(Photo by Danny Fulgencio)

Just a few weeks ago, Rafael Martinez Salazar was looking forward to the last stretch of senior year. The Innovation, Design and Entrepreneurship Academy that Rafael attends in Old East Dallas had a lineup of senior activities to celebrate the end of a long and stressful academic journey. 

Then the coronavirus hit. 

Dallas ISD schools closed for the year, jeopardizing milestones that have become rights of passage for graduating seniors across the United States. The likelihood that students will get to toss their caps in a commencement ceremony seems to diminish every day.

“I’m like, ‘Are you serious?’ It’s the last part of senior year,” Rafael says. “It’s supposed to be fun. I’m not going to get to do all this stuff. That’s messed up.”

Rafael may feel cheated, but he’s following the rules. He’s staying home and logging in to Google Classroom, where his teachers take attendance and post assignments. He can complete his work in just a few hours. 

“Distance learning is all right, but I liked it better when it was physical,” Rafael says. “After a while, it gets boring. It’s like, ‘What do I do now?’ I take a walk to take my mind off it.”

The next few weeks will be full of uncertainty for seniors as graduation, summer school and financial aid hang in the balance of factors beyond their control. Whatever happens, Rafael knows he can overcome any obstacle. He’s been doing it all his life. 

Rafael has had vision problems for as long as he can remember. As a child, he struggled to read the letters during a vision test at school. He met with an eye specialist, and on his 11th birthday, he was diagnosed with Stargardt disease, a degenerative disorder that causes progressive vision loss. 

There is no cure or treatment, but there are resources. During school, Rafael sits at the front of the class, and his teachers provide him with large-print worksheets. For online assignments, he uses the accessibility options on his phone and computer to enlarge the font.

He manages so well that most people don’t know he has a disability. That doesn’t stop unassuming folks from asking why he holds his phone so close to his face. Sometimes, he just doesn’t feel like explaining. 

“I just say I don’t have my contacts in,” Rafael says.

Rafael has coped with the stigma of being visually impaired since childhood. While other kids tried to tear him down by calling him names, Rafael focused on his strength.

“It didn’t kill me,” he says. “It’s like, ‘You’re trying to knock me down because I’m doing something right.’”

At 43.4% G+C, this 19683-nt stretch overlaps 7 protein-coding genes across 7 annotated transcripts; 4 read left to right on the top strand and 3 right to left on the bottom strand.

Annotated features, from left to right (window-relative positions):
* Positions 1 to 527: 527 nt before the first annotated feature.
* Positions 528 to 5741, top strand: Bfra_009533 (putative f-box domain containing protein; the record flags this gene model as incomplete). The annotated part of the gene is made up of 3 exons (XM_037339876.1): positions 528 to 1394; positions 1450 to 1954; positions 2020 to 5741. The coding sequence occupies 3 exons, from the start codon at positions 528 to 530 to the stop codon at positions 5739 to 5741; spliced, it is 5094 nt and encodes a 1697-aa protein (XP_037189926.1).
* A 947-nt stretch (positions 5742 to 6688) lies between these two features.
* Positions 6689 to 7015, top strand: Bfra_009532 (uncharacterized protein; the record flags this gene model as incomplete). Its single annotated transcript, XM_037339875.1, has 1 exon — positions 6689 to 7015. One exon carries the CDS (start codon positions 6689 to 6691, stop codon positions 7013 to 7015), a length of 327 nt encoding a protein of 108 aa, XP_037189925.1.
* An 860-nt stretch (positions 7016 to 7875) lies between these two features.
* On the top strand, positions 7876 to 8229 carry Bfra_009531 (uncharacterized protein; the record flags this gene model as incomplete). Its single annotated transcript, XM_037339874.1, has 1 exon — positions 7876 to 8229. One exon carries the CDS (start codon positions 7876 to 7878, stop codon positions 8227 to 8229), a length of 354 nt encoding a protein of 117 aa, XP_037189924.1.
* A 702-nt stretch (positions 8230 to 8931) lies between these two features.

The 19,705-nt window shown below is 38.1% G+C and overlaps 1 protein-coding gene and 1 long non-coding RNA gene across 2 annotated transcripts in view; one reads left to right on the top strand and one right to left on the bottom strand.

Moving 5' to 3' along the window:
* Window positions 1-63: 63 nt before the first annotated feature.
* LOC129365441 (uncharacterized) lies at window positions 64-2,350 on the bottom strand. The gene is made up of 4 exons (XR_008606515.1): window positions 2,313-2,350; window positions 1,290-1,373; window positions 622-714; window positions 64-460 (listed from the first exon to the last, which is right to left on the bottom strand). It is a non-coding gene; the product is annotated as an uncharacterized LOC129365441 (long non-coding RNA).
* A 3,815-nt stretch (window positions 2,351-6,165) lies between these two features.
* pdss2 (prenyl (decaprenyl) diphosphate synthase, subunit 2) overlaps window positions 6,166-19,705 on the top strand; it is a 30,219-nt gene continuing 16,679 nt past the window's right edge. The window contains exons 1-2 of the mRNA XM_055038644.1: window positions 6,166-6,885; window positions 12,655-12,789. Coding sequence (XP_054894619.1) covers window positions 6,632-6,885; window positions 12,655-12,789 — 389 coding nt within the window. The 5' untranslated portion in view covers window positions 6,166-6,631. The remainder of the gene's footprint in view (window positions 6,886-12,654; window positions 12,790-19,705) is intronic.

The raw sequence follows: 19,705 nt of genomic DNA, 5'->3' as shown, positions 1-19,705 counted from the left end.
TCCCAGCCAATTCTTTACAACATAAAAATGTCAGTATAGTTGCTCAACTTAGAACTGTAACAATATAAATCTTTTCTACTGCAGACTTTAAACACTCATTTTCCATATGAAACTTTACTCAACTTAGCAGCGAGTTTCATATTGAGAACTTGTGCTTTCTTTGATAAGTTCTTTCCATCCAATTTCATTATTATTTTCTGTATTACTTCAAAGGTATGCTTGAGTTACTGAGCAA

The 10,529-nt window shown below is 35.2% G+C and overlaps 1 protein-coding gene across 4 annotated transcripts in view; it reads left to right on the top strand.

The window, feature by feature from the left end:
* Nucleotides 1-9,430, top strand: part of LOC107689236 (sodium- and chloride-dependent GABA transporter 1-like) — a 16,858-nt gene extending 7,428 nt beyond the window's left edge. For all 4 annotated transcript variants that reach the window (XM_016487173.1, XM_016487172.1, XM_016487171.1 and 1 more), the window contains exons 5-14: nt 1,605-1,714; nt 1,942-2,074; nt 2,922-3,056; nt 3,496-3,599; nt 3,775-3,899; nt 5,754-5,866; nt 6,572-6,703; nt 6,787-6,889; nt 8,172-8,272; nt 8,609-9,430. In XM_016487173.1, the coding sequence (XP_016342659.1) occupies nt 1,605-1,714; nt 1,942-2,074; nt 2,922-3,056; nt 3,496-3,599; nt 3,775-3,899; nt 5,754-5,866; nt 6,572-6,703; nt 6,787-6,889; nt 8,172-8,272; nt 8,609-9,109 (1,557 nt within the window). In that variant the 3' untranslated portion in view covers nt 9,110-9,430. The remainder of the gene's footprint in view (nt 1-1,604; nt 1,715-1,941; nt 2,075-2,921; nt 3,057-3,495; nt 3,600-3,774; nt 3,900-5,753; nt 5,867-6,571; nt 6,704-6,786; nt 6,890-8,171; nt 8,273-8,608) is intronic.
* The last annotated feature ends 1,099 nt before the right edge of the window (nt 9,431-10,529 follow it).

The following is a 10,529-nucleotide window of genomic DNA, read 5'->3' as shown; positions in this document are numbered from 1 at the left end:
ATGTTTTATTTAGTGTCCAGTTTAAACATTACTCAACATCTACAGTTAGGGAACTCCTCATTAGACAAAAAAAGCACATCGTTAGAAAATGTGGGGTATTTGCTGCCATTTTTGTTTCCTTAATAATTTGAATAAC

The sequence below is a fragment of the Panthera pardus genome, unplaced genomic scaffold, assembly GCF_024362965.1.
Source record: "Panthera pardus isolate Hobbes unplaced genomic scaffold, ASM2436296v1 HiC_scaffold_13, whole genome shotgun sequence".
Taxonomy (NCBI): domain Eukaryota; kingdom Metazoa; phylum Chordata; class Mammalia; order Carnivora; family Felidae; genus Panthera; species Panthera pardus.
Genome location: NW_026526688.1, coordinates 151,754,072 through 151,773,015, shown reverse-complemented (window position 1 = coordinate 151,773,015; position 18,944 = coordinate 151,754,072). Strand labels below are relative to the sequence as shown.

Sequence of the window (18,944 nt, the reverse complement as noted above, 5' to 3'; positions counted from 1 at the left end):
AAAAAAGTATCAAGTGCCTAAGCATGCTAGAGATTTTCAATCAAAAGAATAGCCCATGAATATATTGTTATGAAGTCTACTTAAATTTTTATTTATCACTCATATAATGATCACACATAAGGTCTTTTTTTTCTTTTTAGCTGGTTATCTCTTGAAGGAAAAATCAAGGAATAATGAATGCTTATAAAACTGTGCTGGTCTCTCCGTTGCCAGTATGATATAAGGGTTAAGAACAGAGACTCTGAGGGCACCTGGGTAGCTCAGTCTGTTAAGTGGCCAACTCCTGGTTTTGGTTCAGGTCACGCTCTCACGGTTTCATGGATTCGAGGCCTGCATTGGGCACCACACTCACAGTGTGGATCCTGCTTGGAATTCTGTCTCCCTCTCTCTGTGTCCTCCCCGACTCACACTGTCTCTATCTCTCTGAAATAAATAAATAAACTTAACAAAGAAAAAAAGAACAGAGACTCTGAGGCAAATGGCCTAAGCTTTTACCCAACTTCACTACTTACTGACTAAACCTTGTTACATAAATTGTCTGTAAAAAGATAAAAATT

The senior is in the top 10 percent of his class academically, and last fall, he landed the coveted role of drum major at his home school. The position relies heavily on sight, but using the beat, Rafael memorizes the steps and directs the band when to play.

Becoming drum major was a yearslong dream for Rafael, who joined the band in middle school. The first instrument he learned to play was the saxophone. Since then, he’s taught himself to play eight instruments, including the French horn, trumpet, piano and guitar. He sight-reads using oversized sheet music, then memorizes the piece until it becomes second nature.

“Sometimes you have dreams for your kids, and sometimes they can’t always be realized,” says Christian Haley, Rafael’s instructional support specialist. “He could use his disability as an excuse, but he doesn’t. I know he’s going to advocate for himself and get the help that he needs.”

This fall, Rafael plans to attend the historically black university Prairie View A&M on a full-ride scholarship. He wants to play in the “Marching Storm” while majoring in music education and minoring in music production. He’s got his sights set on becoming a band director or a music producer who creates hit radio tracks.

“My disability doesn’t mean I can’t do something just as good, if not better,” Rafael says. “My mom would tell me, ‘You’re not supposed to let this stop you. Things don’t just happen for no reason. You’re going to be great one of these days.’”


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